These days the workplace is all about inclusive leadership and management. It is also about mentoring and coaching in a way that fosters mutual understanding and respect, plus inclusive behaviours. One of the challenges involved in creating true inclusivity is uncovering and dealing with bias, conscious or not. Obviously, unconscious bias is more of a challenge. So, what is it, how can we become more aware and deal with it wisely, and why is it essential to do so?
How do we end up being biased?
As humans we’re automatic, inveterate pattern seekers. We look for patterns in the physical world, and also in our internal worlds. The mind is constantly categorising experiences, putting them in the ‘right’ mental boxes in an effort to make decisions faster. Grouping experiences in this way gives us clues about how to react next time a similar thing happens and, while these short cuts can be handy, the way they drive us to make choices based on past experience can cause problems.
About conscious bias
We’re all biased in one way or another, consciously and not, and it’s a normal part of being human. Conscious bias is a biased attitude you’re aware of. You might prefer to work with women rather than men, or prefer to avoid people from a certain culture.
These prejudices drive some to discriminate against groups of people, and the effect is often obvious to those suffering from its impact. Luckily there are policies and legal frameworks to protect us against this kind of bias, both in the workplace and the wider world.
What is unconscious bias?
Unconscious biases, also called implicit biases, are learned assumptions, beliefs and attitudes that we’re not aware of. While many of these involuntary biases are harmless, others reinforce unhelpful, inaccurate stereotypes.
When these mental shortcuts raise their heads at work it can affect everything from our own performance to the way others perform, and the way they feel about their working lives. If it isn’t dealt with, bias can make us feel resentful, frustrated, and silenced.
Some common biases
Our unconscious biases can strongly influence limiting beliefs and behaviours, impacting choices around the people we hire, the way we interact with colleagues, and the business decisions we make.
Think bias and you’ll probably find things like race, social status, gender, age, nationality, religion, and physical attractiveness spring to mind. But there are subtler biases too, things like name bias, outcome bias, confirmation bias, conformity bias and optimism bias. And that’s just the tip of a long list of irrational beliefs that trip us up at work.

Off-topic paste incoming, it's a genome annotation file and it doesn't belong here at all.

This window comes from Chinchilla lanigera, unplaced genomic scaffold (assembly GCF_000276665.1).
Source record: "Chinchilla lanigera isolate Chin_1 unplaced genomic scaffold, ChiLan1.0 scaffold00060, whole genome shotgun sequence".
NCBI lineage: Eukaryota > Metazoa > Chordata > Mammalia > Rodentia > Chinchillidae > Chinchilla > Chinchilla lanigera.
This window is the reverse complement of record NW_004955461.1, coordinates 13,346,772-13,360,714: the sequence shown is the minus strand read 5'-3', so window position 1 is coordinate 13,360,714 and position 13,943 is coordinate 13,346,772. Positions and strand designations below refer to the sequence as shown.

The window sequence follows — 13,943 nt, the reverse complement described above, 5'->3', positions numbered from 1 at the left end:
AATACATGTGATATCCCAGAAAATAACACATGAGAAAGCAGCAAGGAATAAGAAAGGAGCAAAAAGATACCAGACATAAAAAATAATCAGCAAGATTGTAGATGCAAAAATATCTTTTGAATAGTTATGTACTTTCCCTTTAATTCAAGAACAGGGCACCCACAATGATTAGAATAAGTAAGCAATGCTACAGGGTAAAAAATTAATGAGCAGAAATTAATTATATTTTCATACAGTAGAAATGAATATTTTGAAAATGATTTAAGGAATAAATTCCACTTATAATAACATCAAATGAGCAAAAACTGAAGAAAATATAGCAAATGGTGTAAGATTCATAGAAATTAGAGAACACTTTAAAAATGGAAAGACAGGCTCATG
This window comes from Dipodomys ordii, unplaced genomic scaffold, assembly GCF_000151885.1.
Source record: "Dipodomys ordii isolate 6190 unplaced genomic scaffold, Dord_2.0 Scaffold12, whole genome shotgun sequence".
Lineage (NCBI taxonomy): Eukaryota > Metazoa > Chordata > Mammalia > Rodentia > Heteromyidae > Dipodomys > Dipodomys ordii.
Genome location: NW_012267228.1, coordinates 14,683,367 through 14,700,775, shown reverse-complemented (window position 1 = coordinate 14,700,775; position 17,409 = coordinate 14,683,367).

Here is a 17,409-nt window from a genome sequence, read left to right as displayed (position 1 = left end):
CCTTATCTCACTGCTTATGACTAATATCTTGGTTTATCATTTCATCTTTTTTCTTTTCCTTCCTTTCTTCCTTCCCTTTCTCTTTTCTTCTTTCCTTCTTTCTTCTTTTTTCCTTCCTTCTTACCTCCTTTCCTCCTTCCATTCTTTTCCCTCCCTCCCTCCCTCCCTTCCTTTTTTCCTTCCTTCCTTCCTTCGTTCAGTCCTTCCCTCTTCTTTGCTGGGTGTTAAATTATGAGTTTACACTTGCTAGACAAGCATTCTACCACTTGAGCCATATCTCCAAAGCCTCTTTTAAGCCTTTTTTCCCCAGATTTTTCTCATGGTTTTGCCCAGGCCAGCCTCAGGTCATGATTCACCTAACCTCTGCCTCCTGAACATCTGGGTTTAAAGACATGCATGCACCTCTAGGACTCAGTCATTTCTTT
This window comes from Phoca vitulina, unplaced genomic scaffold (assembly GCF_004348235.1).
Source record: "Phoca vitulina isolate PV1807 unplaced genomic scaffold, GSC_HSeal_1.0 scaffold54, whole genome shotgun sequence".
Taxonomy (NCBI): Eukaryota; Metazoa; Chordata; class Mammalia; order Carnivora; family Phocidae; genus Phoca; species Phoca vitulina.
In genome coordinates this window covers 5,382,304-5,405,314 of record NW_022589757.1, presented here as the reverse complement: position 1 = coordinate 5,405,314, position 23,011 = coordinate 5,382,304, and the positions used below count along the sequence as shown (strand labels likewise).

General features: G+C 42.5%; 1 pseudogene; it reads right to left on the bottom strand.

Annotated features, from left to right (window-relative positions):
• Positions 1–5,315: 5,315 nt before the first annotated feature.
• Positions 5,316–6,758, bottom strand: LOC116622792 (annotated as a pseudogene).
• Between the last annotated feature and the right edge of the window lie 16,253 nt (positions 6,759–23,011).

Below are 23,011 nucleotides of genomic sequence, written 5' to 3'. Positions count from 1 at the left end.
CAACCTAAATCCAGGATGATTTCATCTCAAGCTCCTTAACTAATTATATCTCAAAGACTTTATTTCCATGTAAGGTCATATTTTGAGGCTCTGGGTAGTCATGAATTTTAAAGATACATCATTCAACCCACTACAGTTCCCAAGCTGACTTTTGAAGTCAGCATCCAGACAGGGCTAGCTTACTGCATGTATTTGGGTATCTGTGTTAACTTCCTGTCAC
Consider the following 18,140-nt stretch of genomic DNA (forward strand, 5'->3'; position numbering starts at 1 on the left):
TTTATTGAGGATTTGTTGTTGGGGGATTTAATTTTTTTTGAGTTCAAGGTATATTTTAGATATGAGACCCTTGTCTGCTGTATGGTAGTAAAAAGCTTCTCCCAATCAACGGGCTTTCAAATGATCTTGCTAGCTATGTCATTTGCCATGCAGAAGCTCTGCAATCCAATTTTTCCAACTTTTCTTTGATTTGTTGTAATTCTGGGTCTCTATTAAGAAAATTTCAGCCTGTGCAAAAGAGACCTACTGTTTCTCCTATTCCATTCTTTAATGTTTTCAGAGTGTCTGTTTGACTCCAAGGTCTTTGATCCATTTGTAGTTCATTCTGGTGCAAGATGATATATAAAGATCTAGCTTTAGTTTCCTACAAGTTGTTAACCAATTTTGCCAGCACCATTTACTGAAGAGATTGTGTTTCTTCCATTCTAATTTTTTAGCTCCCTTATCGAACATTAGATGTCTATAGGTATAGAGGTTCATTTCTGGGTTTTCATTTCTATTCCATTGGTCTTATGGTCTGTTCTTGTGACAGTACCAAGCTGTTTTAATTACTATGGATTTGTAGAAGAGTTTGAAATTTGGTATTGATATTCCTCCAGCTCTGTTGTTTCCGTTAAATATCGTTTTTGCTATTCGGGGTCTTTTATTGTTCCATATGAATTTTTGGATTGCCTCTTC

This Ted Talk suggests 3 ways to handle unconscious bias
This Ted talk is by Kim Scott and Trier Bryant, and the name of the video says it all: How to reduce bias in the workplace. It suggests three ways to overcome unconscious bias at work:
- Create a shared vocabulary – Use a shared word or phrase, agreed by everyone rather than set by leaders, to disrupt biased attitudes and behaviours. The video suggests ‘purple flag’, a harmless phrase people can use to point out biases without blame or anger. You can also use an ‘I’ statement to invite the other person in rather than calling them out – eg. “I don’t think you meant that the way it came out”. Most people, when they realise they’re being biased, apologise and learn from the experience.
- Create a shared norm about how to respond when bias is pointed out. “Thank you for pointing that out, it took courage. I get it”. Or “I don’t get it, let’s talk more about it after the meeting.” Again, most people are relieved to understand what’s going on for them, and a shared norm helps them listen and learn rather than getting defensive. The very fact that there is a norm reveals everyone is learning together: you’re not alone in your unconscious biases.
- Next, commit to disrupting bias at least once in every meeting so it becomes routine to uncover them. When we’re silent about bias, we only reinforce it. A consistent effort to point it out in a calm, pre-arranged way ultimately changes the story.
For privacy reasons YouTube needs your permission to be loaded.I Accept
We all have a responsibility to challenge bias when it occurs. Doing so helps stop it deteriorating into prejudice, bullying, discrimination or harassment. Better awareness of our biases leads to more respectful behaviours. It creates more open and diverse work cultures, broader conversations, better decision making and more innovative solutions.